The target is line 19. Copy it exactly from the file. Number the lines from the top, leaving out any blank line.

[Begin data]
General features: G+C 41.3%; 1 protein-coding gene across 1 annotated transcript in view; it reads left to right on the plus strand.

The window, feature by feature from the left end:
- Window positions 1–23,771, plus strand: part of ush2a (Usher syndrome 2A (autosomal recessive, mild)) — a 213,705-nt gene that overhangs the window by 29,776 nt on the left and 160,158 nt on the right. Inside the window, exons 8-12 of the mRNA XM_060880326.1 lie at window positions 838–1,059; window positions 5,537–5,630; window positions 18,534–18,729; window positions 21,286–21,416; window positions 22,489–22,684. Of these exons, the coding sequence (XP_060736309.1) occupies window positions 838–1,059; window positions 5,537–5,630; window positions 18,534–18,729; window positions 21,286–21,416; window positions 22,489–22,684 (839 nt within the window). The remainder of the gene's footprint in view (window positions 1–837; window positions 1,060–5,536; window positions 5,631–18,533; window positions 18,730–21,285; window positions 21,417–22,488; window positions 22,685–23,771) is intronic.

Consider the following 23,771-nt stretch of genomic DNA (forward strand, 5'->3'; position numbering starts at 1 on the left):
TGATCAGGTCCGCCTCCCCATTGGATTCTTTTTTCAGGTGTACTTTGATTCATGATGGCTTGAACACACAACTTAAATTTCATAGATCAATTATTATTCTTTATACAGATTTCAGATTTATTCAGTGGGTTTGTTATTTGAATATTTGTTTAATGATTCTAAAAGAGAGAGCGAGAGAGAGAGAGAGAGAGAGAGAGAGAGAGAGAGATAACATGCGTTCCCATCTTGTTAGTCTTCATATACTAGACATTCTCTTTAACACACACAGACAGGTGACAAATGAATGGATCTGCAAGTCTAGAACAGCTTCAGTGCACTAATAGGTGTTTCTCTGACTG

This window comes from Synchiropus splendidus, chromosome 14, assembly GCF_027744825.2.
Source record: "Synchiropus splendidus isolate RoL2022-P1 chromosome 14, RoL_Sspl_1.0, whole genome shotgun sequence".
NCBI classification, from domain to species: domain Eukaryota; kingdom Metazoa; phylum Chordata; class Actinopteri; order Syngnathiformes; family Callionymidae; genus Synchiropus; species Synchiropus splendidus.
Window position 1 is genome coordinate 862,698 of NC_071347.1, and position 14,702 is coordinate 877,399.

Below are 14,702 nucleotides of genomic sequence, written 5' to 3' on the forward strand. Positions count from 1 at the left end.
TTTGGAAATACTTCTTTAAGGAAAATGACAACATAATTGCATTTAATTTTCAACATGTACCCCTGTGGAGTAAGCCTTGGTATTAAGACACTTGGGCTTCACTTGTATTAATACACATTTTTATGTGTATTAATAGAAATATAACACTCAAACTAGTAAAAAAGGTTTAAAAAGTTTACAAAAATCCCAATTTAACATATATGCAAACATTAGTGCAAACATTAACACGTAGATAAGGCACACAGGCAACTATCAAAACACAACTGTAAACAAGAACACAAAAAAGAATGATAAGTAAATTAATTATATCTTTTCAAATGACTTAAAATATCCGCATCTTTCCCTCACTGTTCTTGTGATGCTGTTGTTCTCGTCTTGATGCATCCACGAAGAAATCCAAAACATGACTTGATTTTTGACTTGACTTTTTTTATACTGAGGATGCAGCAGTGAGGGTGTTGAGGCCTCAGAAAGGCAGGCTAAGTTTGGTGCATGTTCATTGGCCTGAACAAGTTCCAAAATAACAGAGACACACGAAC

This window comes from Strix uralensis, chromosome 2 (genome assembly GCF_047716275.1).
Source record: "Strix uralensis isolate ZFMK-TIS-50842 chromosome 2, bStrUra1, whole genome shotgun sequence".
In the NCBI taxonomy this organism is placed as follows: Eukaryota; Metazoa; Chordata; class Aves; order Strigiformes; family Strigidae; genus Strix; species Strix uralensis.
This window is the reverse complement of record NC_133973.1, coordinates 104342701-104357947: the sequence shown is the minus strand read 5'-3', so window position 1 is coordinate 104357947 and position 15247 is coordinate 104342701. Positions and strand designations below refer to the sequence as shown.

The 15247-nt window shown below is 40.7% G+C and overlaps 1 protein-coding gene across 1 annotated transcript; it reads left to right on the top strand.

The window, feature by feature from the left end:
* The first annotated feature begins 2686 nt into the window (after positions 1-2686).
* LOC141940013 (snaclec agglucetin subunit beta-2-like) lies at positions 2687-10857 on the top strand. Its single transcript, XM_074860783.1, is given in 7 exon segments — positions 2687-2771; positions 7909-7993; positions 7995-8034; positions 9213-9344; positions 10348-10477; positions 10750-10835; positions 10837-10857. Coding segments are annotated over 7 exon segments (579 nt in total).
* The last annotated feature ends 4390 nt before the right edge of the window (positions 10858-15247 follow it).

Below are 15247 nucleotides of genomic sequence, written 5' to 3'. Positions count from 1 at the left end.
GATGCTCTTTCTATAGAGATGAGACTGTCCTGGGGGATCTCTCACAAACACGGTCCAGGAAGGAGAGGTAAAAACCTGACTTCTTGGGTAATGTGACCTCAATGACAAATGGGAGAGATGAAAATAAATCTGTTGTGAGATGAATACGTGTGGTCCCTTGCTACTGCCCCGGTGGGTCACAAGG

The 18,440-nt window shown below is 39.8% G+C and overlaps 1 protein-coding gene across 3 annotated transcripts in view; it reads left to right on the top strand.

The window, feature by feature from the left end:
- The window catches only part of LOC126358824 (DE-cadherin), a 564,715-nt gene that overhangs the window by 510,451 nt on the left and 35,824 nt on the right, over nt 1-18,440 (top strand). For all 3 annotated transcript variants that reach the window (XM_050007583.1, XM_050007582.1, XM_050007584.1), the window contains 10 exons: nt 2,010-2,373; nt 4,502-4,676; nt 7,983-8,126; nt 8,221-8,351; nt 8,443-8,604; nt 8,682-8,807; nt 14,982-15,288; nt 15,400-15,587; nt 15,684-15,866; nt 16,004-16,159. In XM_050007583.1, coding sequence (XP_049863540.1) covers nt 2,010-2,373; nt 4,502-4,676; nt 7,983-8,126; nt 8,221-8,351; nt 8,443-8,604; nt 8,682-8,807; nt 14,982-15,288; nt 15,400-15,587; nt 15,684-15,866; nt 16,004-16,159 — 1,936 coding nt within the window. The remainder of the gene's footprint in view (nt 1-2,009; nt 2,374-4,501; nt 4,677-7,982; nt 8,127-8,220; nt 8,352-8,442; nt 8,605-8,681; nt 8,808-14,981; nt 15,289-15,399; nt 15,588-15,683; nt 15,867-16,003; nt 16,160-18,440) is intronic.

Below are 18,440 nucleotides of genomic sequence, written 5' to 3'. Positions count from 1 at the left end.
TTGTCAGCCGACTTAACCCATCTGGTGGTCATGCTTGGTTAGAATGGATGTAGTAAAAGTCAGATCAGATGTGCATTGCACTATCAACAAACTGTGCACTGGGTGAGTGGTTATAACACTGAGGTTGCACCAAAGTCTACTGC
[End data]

* LOC141940013 (snaclec agglucetin subunit beta-2-like) lies at positions 2687-10857 on the top strand. Its single transcript, XM_074860783.1, is given in 7 exon segments — positions 2687-2771; positions 7909-7993; positions 7995-8034; positions 9213-9344; positions 10348-10477; positions 10750-10835; positions 10837-10857. Coding segments are annotated over 7 exon segments (579 nt in total).